CIOs must take charge in implementing artificial intelligence governance
The role of many chief information officers is changing, as organization strategies move from data governance initiatives to artificial intelligence governance.
That is placing new pressure on CIOs to take a more advisory role in what is for many is still cutting-edge technology. But this is welcome news and brings new opportunities for those that are successful.
That was the message of Jean-François Gagné, chief executive officer at Element AI, at the Strata Data Conference in New York this week. Gagné spoke on the topic “From data governance to AI governance: The CIO’s new role.”
Data governance has grown in importance in recent years, as organizations try to get more value from the mountains of data they collect or create. As evidence, Gagné said 39 percent of organizations currently have a data governance framework in place; another 15 percent are now implementing one; and 24 percent have just started the process.
Driving these numbers are three key goals: improving efficiencies in processes (cited by 54 percent of IT leaders in a recent survey); regulatory pressure (cited by 39 percent); and customer service demands (cited by 7 percent).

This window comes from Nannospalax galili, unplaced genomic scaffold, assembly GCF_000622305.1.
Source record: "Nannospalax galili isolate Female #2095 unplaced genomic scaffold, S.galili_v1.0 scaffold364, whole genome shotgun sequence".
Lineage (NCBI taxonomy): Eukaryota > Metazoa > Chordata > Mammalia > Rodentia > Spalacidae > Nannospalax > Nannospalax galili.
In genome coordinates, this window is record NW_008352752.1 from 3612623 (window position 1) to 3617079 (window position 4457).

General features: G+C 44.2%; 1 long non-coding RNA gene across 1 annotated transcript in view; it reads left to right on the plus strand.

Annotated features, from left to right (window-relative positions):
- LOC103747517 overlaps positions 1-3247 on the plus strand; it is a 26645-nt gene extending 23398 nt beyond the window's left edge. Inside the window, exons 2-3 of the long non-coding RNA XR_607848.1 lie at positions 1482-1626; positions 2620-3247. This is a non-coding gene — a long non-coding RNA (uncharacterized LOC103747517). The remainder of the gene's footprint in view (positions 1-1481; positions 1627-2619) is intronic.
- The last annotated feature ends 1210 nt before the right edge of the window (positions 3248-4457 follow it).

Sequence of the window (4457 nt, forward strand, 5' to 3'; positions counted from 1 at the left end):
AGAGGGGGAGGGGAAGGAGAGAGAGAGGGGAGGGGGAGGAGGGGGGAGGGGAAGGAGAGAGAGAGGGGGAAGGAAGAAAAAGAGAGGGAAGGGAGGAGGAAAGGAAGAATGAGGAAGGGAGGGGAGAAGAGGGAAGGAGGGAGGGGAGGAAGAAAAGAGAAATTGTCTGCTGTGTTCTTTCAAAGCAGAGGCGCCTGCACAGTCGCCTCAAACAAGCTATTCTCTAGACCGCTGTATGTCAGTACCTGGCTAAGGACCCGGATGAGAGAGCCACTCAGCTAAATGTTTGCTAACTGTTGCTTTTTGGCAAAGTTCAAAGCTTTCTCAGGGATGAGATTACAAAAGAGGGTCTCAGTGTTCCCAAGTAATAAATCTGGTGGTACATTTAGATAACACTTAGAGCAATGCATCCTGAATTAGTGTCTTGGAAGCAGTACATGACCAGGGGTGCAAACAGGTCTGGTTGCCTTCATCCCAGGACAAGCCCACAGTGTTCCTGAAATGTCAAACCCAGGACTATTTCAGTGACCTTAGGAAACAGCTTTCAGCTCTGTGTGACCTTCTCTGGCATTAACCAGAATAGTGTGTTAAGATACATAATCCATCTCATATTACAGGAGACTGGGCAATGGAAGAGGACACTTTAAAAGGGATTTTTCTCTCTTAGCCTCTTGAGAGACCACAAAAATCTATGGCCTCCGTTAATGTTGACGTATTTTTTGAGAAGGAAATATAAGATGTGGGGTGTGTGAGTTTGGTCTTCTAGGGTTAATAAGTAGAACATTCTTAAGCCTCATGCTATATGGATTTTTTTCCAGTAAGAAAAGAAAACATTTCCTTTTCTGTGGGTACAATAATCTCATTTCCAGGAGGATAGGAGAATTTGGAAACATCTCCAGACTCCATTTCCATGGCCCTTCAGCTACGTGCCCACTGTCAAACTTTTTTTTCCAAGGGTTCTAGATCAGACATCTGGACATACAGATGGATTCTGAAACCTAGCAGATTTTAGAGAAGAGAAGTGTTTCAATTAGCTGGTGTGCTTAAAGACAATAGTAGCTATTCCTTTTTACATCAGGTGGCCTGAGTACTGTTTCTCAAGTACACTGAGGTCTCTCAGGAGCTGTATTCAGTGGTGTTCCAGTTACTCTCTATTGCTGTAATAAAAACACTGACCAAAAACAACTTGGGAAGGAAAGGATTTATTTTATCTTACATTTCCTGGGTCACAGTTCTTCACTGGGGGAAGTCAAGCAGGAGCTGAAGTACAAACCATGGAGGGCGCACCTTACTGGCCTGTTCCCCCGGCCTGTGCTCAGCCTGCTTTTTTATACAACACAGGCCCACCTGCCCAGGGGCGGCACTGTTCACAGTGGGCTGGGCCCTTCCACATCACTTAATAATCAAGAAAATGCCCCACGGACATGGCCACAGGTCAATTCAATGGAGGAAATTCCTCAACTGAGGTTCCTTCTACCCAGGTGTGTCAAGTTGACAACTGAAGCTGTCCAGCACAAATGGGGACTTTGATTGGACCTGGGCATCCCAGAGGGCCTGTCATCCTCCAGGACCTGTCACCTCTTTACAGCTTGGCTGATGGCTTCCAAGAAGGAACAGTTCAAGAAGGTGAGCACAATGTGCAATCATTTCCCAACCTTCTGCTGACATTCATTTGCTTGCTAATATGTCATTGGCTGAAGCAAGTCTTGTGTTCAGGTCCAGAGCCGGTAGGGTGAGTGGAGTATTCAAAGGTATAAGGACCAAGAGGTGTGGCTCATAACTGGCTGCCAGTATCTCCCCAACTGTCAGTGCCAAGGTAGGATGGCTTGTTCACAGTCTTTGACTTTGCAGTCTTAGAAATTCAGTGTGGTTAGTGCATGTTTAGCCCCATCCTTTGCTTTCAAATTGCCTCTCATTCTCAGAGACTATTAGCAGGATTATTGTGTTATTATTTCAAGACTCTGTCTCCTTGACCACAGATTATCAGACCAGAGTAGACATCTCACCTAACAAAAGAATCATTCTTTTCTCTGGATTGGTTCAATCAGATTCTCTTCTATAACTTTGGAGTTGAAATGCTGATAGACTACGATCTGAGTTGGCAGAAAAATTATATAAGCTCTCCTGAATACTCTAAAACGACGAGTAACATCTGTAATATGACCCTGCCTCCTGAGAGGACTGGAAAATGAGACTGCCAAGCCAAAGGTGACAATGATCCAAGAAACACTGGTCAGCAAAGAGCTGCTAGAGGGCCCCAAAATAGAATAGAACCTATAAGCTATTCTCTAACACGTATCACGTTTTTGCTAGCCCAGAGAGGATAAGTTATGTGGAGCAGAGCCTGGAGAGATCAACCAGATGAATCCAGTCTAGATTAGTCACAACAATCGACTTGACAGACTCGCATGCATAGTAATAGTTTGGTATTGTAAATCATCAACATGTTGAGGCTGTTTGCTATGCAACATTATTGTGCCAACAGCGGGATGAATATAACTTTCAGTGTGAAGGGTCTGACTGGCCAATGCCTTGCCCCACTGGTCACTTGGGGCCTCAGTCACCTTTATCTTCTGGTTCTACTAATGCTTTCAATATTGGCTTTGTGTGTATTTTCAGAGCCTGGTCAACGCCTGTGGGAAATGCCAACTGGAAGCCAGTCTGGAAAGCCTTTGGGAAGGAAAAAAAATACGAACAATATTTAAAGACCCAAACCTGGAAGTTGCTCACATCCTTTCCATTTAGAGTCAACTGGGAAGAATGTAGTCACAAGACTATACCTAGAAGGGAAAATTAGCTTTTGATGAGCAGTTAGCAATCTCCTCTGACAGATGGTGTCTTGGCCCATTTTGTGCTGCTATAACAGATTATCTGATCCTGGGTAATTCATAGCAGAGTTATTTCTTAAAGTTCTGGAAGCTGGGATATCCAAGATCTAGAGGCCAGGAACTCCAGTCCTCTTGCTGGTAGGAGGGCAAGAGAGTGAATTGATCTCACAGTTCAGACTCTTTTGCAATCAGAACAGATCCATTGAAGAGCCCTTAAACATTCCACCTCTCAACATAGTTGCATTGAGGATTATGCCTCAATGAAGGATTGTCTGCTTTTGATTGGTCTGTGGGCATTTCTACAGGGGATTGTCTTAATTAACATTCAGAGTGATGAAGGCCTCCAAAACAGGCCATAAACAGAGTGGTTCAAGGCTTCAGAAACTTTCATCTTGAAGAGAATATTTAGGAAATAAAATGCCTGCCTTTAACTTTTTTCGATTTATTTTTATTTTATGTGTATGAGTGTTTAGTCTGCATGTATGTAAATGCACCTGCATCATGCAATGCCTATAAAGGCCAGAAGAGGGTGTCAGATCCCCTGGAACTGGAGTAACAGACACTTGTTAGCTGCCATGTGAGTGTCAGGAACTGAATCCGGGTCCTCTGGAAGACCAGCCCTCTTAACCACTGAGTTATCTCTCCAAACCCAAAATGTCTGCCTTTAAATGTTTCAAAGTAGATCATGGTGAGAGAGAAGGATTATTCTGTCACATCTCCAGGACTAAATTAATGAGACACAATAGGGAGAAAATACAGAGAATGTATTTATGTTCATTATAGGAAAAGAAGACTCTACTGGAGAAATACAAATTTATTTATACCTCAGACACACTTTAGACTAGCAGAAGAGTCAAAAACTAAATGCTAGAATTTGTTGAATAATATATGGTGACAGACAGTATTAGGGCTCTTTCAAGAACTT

Success with artificial intelligence governance will require getting past a couple of myths, however, Gagné said. One is that big data is all too much for most organizations to master, and another is that all data is created equal. A successful governance program requires that an organization be able to distinguish what data truly has value, and focus its efforts on that.
Opportunities with artificial intelligence governance include several improvements with data management, including communication, perception, reasoning, decision making and interaction.
To realize those gains, organizations should create an AI governance framework that focuses on four key pillars: processes (including a focus on accuracy, bias and completeness); security (including a focus on adversarial robustness and adaptability); privacy (including focus on IP capture and impacted users); and transparency (including a focus on explainability and intent).